Flavor pairing is a controversial* topic which I’ve blogged about many times in the past. In my last post I suggested that predicted aroma similarity may be a more precise term, and below is an attempt to illustrate predicted aroma similarity (of type 2d according to this classification) by using a color analogy. Let me explain a little first: The letters describe different foods and colors are used to illustrate the sum of the key odorants. The normal situation is that foods A and K (which are perceived as different because they are far apart in the alphabet) also have different colors meaning that they share few or no key odorants. A and B however are close in the alphabet and have similar colors, hence they share key odorants. In some cases foods that we think are very different (A and Z) may turn out to share several key odorants (i.e. have similar colors). The “flavor pairing hypothesis” is a way of finding the “Z” based on predict aroma similarity. I think one reason why we cannot always find the “Z” is that our sense of smell is not very analytical (compared to a gas chromatograph). One thing which I hope becomes clearer with the color analogy is that for a successful pairing one will need contrasting elements as well. This was also a general experience from the TGRWT experiments. I’m very curious whether this communicates well or just makes things even more confusing, so feel free to leave a comment below!
Aroma similarity prediction (the â€œflavor pairing hypothesisâ€) is a tool to identify Z which (surprisingly) turns out to be quite similar to A because they share key odorants. As mentioned above, finding Z is what is difficult.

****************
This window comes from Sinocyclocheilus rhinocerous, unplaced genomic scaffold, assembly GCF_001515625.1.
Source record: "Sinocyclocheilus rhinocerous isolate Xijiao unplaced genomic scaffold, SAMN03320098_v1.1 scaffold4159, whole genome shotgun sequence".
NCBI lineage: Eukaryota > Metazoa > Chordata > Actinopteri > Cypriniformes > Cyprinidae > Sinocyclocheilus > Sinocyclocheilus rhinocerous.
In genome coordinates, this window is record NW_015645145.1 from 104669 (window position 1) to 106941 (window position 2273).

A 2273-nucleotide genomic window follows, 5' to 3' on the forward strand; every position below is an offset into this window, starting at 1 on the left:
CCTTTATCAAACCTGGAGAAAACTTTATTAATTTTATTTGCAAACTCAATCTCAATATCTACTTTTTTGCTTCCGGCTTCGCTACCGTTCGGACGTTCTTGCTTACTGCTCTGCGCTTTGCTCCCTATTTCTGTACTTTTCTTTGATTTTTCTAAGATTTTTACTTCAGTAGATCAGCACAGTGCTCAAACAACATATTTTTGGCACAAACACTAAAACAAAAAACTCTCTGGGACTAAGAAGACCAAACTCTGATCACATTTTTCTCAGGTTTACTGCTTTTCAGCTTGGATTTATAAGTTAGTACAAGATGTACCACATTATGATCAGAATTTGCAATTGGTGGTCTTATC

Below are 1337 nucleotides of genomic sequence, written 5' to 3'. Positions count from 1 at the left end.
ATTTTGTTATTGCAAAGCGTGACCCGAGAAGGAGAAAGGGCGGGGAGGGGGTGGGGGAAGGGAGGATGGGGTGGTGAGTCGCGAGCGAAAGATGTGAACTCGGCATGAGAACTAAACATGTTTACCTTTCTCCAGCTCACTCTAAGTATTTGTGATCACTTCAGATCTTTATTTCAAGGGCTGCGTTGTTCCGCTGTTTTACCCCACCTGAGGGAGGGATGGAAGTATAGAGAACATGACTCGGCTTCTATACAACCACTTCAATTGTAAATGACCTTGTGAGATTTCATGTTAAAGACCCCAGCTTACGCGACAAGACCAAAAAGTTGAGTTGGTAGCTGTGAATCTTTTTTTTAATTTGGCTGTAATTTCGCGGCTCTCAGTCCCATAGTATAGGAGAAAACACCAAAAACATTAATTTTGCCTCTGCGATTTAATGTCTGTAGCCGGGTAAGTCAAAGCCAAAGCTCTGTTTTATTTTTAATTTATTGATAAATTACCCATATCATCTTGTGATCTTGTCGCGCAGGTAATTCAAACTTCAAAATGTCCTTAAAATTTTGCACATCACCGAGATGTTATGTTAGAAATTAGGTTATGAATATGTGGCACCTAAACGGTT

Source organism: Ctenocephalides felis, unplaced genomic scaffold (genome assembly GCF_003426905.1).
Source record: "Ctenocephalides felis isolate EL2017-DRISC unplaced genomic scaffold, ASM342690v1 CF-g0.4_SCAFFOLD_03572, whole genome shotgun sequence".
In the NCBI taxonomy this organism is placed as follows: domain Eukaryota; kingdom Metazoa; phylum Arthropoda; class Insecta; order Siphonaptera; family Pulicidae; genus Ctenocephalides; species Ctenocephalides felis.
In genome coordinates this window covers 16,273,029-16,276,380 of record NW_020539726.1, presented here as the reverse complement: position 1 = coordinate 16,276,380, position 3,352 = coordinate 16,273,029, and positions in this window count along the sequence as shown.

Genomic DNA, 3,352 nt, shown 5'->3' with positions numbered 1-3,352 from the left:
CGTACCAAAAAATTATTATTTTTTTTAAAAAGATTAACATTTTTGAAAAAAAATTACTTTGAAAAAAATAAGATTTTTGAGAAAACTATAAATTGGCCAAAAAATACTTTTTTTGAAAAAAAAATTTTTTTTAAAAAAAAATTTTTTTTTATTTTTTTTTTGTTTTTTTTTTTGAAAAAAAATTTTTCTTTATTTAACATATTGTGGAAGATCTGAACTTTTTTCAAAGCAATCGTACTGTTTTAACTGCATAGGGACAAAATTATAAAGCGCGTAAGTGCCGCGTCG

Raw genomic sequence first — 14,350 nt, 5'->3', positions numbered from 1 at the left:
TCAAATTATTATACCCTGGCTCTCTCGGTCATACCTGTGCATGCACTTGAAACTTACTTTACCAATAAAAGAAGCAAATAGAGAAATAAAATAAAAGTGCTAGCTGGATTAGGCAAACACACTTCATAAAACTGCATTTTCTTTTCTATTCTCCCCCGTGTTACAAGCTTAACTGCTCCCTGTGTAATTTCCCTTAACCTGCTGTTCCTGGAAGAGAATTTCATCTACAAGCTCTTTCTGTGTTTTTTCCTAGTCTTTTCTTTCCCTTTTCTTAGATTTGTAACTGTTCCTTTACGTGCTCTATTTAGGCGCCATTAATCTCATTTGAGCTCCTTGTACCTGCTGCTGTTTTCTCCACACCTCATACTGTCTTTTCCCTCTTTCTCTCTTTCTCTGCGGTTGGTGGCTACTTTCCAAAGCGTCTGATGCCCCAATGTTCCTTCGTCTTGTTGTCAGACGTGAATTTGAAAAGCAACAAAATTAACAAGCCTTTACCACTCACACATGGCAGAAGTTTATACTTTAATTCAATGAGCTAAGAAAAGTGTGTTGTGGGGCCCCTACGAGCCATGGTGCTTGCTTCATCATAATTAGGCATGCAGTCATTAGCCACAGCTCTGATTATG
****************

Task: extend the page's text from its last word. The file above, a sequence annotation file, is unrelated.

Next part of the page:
*Controversial: See for instance the latest issue of Gastronomica where Maurits de Klepper criticizes flavor pairing under the title “Food Pairing Theory – A European Food Fad”. It’s an interesting piece and I recommend that you buy access to read it. But I should quickly add that there are a couple of things that I disagree with. What I’ve previously formulated as a flavor pairing hypothesis is turned into a theory, and I also disagree with the formulation that “the more aromatic compounds two foods have in common, the better they taste together”. In my previous blog post on the topic I have reformulated my viewpoint as follows: For foods with a predicted aroma similarity based on the analysis of itâ€™s volatiles there is a good chance that they can be used together in a dish. It’s also a pity that de Klepper doesn’t cover the topic of key odorants (or odor activity values) properly, but mixes up the different categories (2a, 2b, 2c and 2d) of aroma similarity prediction that I’ve outlined previously. Despite this de Klepper summarizes the experiences from TGRWT very well when he says that flavor pairing “is not a guaranteed recipe for success – balancing flavors is what does the trick”. I couldn’t agree more.aroma similarity, flavor pairing, molecular gastronomy, TGRWT